hacked webcam on couch

Screengrab via Rilana Hamer/Facebook Remix by Jason Reed

This video of a hijacked webcam talking to its victim will keep you up at night

You’ll want to buy some dark tape after reading this.


Phillip Tracy


A woman from the Netherlands became the victim of a 2017 sci-fi horror plot after purchasing a cheap internet-connected webcam.

Rilana Hamer wanted an inexpensive way to monitor her puppy while she was away from the house, so she did what anyone else would do—go to the local convenient store and pick out a good-enough device that she could connect to her smartphone.

After a trip to a discount store called Action, Hamer went home and set up her new gadget, connecting it to her home Wi-Fi, and adding a password. But after a short while, the webcam started exhibiting some strange behavior: Hamer claims she started to hear noises. After initially disregarding the sounds, she started growing unnerved and decided to investigate. What she discovered is the stuff of nightmares.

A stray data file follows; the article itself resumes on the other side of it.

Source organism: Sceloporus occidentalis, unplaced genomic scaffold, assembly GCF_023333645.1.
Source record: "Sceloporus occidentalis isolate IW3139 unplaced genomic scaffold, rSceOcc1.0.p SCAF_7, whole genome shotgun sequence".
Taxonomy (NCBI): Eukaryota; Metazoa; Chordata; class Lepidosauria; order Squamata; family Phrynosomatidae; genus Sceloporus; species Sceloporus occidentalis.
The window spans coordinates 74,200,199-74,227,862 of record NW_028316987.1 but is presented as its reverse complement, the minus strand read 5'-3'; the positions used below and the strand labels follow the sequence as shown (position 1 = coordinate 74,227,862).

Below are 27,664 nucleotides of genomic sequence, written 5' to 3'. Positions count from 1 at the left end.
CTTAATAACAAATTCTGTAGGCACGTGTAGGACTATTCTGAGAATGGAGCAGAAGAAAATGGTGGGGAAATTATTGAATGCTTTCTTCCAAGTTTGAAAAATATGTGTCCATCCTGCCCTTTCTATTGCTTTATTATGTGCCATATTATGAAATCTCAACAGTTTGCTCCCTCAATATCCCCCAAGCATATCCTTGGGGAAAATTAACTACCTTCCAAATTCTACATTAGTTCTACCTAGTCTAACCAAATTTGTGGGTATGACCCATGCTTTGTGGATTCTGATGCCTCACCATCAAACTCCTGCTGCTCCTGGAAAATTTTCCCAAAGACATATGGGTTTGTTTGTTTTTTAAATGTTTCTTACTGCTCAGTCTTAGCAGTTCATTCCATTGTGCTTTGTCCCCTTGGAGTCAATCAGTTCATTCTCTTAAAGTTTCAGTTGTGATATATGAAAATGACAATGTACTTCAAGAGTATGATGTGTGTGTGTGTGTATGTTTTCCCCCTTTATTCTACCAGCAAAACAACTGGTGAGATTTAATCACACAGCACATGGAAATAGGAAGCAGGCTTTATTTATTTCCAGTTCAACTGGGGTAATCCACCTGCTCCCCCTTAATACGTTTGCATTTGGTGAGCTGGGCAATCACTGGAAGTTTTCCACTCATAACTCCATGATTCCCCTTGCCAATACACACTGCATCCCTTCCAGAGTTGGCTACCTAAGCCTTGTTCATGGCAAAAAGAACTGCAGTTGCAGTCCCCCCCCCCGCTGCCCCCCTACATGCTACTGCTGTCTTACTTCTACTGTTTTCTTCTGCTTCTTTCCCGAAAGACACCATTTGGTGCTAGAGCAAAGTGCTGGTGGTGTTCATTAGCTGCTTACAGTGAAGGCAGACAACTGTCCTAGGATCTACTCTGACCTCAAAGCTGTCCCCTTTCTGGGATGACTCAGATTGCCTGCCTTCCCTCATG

“I thought I was going crazy,” she wrote in a Facebook post. “I suddenly heard sounds in the living room. I walked up there and saw my camera move.”

Someone was looking at her on the other end. Then a voice, “Bonjour Madame,” it whispered.

At this point, most people would have taken a hammer to the French intruder, but Hamer was curious, “Hi, is anyone there?” (in English). Again, a voice followed, “Bonjour madame, tout bien avec vous.” The woman had enough, she quickly unplugged the device and stuffed it back in its box.

“I was full of fear and thought I was crazy,” Hamer said in the post. “I’m being watched, but for how long? What has that person seen from me? My house, my personal possessions…”

Determined to get to the bottom of it, Hamer says she recruited a friend to set up the webcam one more time. Here’s what she claims happened less than a minute later (warning, bad language).


Hamer reportedly returned the camera to Action, which is investigating the incident, according to Dutch news outlet RTL. It’s not clear what caused the problems, but the company claims this is the first reported incident and thinks Hamer may have incorrectly set up her Wi-Fi and password. This may not be the last time we see videos like this: Action claims its multilingual webcams are almost sold out.

We’ve reached out to Action for an update on its investigation and to determine the make and model of the camera. We will update this post with any response we receive.

H/T the Next Web

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